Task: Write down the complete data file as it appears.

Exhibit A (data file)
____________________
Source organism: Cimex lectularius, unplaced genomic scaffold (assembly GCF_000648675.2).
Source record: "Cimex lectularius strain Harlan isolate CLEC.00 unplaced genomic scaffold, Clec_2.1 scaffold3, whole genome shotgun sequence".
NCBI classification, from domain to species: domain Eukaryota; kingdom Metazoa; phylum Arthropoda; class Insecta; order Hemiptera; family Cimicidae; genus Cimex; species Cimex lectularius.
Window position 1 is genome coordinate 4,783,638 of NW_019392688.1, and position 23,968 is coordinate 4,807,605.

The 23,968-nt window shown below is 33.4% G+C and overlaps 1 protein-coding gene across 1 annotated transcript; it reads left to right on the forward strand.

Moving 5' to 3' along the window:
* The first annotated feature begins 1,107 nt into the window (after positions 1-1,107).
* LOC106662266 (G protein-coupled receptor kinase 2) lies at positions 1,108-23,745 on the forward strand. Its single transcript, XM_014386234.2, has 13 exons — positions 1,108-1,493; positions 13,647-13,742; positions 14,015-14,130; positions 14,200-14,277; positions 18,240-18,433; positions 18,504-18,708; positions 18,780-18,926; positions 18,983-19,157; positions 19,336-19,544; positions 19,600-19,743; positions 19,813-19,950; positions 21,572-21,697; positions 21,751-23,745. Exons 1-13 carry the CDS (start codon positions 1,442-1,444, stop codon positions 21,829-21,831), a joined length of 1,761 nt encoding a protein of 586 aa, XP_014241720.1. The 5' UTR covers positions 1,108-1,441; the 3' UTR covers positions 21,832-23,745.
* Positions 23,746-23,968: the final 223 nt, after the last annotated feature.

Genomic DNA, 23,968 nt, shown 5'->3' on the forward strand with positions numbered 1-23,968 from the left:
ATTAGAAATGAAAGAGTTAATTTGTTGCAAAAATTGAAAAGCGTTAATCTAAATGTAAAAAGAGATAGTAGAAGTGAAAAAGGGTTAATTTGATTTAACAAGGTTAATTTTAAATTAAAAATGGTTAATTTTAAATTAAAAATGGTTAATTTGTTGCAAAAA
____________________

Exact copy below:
Source organism: Cimex lectularius, unplaced genomic scaffold (assembly GCF_000648675.2).
Source record: "Cimex lectularius strain Harlan isolate CLEC.00 unplaced genomic scaffold, Clec_2.1 scaffold3, whole genome shotgun sequence".
NCBI classification, from domain to species: domain Eukaryota; kingdom Metazoa; phylum Arthropoda; class Insecta; order Hemiptera; family Cimicidae; genus Cimex; species Cimex lectularius.
Window position 1 is genome coordinate 4,783,638 of NW_019392688.1, and position 23,968 is coordinate 4,807,605.

The 23,968-nt window shown below is 33.4% G+C and overlaps 1 protein-coding gene across 1 annotated transcript; it reads left to right on the forward strand.

Moving 5' to 3' along the window:
* The first annotated feature begins 1,107 nt into the window (after positions 1-1,107).
* LOC106662266 (G protein-coupled receptor kinase 2) lies at positions 1,108-23,745 on the forward strand. Its single transcript, XM_014386234.2, has 13 exons — positions 1,108-1,493; positions 13,647-13,742; positions 14,015-14,130; positions 14,200-14,277; positions 18,240-18,433; positions 18,504-18,708; positions 18,780-18,926; positions 18,983-19,157; positions 19,336-19,544; positions 19,600-19,743; positions 19,813-19,950; positions 21,572-21,697; positions 21,751-23,745. Exons 1-13 carry the CDS (start codon positions 1,442-1,444, stop codon positions 21,829-21,831), a joined length of 1,761 nt encoding a protein of 586 aa, XP_014241720.1. The 5' UTR covers positions 1,108-1,441; the 3' UTR covers positions 21,832-23,745.
* Positions 23,746-23,968: the final 223 nt, after the last annotated feature.

Genomic DNA, 23,968 nt, shown 5'->3' on the forward strand with positions numbered 1-23,968 from the left:
ATTAGAAATGAAAGAGTTAATTTGTTGCAAAAATTGAAAAGCGTTAATCTAAATGTAAAAAGAGATAGTAGAAGTGAAAAAGGGTTAATTTGATTTAACAAGGTTAATTTTAAATTAAAAATGGTTAATTTTAAATTAAAAATGGTTAATTTGTTGCAAAAA